In 1975, four students leapt at the chance to create the Puddle Jump tradition
Today, Jan. 23, hundreds of Bates students will take turns making a quick dash onto and into Lake Andrews.
Yep, the Puddle Jump is upon us.
And while the origins of many student traditions are murky, the only thing unclear about the genesis of the Puddle Jump tradition, 40 years old this year, might be the famously turbid water of Lake Andrews.
The tradition has a crystal-clear provenance thanks to its attentive founders, Christopher Callahan ’78, Scott Copeland ’78, Lars Llorente ’78 and Mark Stevens ’77.
It all began in 1975, when the four cut a hole in the ice on Lake Andrews, donned bathing suits (a few, at least), and took a bracing St. Patrick’s Day dip.
It was all about “exuberance at the end of a hard winter,” according to Callahan.
Callahan was also influenced by the famous New Year’s Day swim by the L Street Brownies, they of South Boston’s Irish-Catholic community.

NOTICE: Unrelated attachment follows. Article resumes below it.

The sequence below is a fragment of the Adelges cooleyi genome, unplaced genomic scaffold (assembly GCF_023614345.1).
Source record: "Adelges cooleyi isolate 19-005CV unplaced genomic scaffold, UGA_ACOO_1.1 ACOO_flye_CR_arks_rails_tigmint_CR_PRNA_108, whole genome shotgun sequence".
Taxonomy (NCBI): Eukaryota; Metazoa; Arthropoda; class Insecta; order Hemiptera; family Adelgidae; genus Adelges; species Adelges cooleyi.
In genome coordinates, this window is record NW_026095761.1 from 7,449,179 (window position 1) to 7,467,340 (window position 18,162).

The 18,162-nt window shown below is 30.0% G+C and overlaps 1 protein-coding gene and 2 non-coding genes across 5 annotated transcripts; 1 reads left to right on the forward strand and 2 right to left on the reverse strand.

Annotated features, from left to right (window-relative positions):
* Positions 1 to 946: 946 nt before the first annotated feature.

Like all impeccable logic of one’s college days, “somehow that inspired us to cut a hole in the ice and dip” on St. Patrick’s Day in 1975.
In a letter to Bates Magazine in 2010, Gary Grieve-Carlson ’77 recalls “watching those four lunatics laboriously chip away at that thick ice with a small hatchet and a large metal rod, long after the sun had set, from my room in Smith South.”
The Puddle Jump was a longtime mainstay of St. Patrick’s Day. There was a period of time when two dips took place, one in March and one during Winter Carnival week in January. In recent years, the January jump has taken over in a big way.
An article in The Bates Student of March 27, 1975, was prophetic: “This St. Patty’s Day dip will hopefully become an annual tradition, with more participants each year.”
A place in Bates’ “history of fun.”
How true. From four pioneers the jump will attracts hundreds tomorrow.
The annual jump is run by the leaders of the Bates Outing Club.
They use a gas-powered auger, pickaxes and a two-man saw that might be a relic from Bates’ early 20th-century forestry program to hack out a hole with great vigor, if not precision.
Callahan says that while co-founding the Puddle Jump can’t be confused with anything terribly “useful or important,” it’s a pretty good feeling knowing that “Lake Andrews has its place in the history of fun.”